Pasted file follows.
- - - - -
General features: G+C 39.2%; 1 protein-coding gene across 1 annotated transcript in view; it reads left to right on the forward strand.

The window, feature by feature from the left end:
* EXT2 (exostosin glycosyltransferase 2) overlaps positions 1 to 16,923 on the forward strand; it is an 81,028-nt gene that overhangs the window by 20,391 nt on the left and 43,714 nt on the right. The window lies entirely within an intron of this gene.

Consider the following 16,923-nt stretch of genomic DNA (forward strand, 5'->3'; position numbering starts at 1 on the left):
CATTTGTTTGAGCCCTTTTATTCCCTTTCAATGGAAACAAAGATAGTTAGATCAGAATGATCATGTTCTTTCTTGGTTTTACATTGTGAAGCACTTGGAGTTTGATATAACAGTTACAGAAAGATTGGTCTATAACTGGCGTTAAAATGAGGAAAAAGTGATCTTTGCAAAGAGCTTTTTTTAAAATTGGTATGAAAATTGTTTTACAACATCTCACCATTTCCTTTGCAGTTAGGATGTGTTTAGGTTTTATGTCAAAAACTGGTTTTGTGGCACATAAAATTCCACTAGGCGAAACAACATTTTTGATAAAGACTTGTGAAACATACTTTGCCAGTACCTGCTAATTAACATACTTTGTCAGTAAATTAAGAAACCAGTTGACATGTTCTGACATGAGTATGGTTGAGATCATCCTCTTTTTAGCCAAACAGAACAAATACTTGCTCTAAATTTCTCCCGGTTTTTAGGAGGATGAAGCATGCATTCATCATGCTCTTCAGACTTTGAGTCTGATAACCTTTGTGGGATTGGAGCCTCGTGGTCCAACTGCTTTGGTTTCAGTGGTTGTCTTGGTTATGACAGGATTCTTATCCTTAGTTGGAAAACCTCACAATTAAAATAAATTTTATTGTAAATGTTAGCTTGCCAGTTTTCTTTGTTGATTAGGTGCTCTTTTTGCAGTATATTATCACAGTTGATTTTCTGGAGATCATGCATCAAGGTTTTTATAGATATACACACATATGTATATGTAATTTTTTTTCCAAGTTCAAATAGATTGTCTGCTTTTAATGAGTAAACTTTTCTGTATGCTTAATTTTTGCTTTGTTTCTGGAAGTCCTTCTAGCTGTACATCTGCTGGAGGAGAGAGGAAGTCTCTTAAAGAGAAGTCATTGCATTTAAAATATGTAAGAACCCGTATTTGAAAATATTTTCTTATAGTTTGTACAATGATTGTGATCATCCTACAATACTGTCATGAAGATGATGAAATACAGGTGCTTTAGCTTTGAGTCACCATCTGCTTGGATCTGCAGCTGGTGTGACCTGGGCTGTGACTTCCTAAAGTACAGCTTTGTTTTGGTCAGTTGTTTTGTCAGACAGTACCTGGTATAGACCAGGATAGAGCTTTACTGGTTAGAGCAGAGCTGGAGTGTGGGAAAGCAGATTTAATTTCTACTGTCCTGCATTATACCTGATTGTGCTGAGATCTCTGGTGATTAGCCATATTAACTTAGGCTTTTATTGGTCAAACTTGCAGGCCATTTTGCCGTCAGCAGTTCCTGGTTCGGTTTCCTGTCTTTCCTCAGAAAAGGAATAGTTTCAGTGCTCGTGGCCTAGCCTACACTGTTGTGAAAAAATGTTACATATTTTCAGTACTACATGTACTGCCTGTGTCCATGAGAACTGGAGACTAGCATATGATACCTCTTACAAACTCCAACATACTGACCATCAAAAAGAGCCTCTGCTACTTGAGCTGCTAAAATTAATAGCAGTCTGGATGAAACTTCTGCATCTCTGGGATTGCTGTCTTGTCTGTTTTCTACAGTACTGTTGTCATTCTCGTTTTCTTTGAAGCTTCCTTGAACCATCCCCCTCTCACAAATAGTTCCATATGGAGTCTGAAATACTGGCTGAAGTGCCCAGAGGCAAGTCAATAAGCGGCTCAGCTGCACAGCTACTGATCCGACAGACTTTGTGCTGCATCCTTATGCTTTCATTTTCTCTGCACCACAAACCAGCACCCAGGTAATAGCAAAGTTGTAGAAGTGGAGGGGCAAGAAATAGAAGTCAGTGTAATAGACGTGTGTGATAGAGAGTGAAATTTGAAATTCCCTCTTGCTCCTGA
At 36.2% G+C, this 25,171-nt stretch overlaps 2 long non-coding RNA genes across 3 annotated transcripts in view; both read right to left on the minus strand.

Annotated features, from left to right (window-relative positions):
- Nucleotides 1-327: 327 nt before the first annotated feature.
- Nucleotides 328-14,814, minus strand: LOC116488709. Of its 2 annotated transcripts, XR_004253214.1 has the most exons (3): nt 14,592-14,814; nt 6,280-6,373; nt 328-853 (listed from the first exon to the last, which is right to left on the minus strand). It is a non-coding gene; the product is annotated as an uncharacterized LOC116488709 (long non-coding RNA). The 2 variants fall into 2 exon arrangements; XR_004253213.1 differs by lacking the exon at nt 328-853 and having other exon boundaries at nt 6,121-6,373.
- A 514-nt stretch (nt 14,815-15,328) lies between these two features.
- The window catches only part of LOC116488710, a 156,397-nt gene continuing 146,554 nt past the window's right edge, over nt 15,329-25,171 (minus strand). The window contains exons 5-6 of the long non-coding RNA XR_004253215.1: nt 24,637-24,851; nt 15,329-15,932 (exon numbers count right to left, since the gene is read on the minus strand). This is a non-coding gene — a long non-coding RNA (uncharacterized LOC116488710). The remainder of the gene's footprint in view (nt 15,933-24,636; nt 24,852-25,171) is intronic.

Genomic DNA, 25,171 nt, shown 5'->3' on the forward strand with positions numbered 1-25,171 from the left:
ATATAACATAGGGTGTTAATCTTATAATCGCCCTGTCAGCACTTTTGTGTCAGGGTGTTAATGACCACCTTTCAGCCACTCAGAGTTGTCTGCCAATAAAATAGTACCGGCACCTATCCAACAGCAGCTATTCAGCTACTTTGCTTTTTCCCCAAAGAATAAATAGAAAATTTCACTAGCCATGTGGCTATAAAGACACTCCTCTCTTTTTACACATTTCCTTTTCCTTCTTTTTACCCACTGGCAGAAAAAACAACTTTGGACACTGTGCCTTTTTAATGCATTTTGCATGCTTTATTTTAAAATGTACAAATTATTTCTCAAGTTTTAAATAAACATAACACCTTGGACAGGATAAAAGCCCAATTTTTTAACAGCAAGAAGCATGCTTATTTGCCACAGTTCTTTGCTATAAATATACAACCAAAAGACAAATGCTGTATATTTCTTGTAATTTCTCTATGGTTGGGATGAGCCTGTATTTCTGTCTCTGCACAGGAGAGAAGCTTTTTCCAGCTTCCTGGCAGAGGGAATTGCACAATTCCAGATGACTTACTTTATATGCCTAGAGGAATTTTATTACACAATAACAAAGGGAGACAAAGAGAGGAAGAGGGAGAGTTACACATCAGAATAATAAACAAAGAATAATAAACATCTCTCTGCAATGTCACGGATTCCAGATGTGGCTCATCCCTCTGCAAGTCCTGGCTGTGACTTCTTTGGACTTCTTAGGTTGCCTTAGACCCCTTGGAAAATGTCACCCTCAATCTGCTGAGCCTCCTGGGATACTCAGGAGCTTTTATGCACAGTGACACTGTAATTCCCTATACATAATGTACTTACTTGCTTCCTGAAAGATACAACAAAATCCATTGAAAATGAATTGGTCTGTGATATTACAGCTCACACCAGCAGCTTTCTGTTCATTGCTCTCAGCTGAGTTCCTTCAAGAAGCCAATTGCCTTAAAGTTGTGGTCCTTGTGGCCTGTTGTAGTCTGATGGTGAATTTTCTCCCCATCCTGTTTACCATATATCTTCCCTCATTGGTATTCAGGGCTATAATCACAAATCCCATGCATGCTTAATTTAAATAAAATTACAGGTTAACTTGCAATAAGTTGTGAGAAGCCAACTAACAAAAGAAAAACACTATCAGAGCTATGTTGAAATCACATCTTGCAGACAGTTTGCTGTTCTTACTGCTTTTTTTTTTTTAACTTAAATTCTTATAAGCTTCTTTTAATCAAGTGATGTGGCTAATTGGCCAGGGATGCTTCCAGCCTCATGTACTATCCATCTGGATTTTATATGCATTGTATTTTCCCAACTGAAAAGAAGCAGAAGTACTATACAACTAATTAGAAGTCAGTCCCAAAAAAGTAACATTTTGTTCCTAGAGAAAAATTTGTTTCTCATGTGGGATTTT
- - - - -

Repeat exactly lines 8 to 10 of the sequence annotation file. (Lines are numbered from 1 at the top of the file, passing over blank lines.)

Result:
- Nucleotides 1-327: 327 nt before the first annotated feature.
- Nucleotides 328-14,814, minus strand: LOC116488709. Of its 2 annotated transcripts, XR_004253214.1 has the most exons (3): nt 14,592-14,814; nt 6,280-6,373; nt 328-853 (listed from the first exon to the last, which is right to left on the minus strand). It is a non-coding gene; the product is annotated as an uncharacterized LOC116488709 (long non-coding RNA). The 2 variants fall into 2 exon arrangements; XR_004253213.1 differs by lacking the exon at nt 328-853 and having other exon boundaries at nt 6,121-6,373.
- A 514-nt stretch (nt 14,815-15,328) lies between these two features.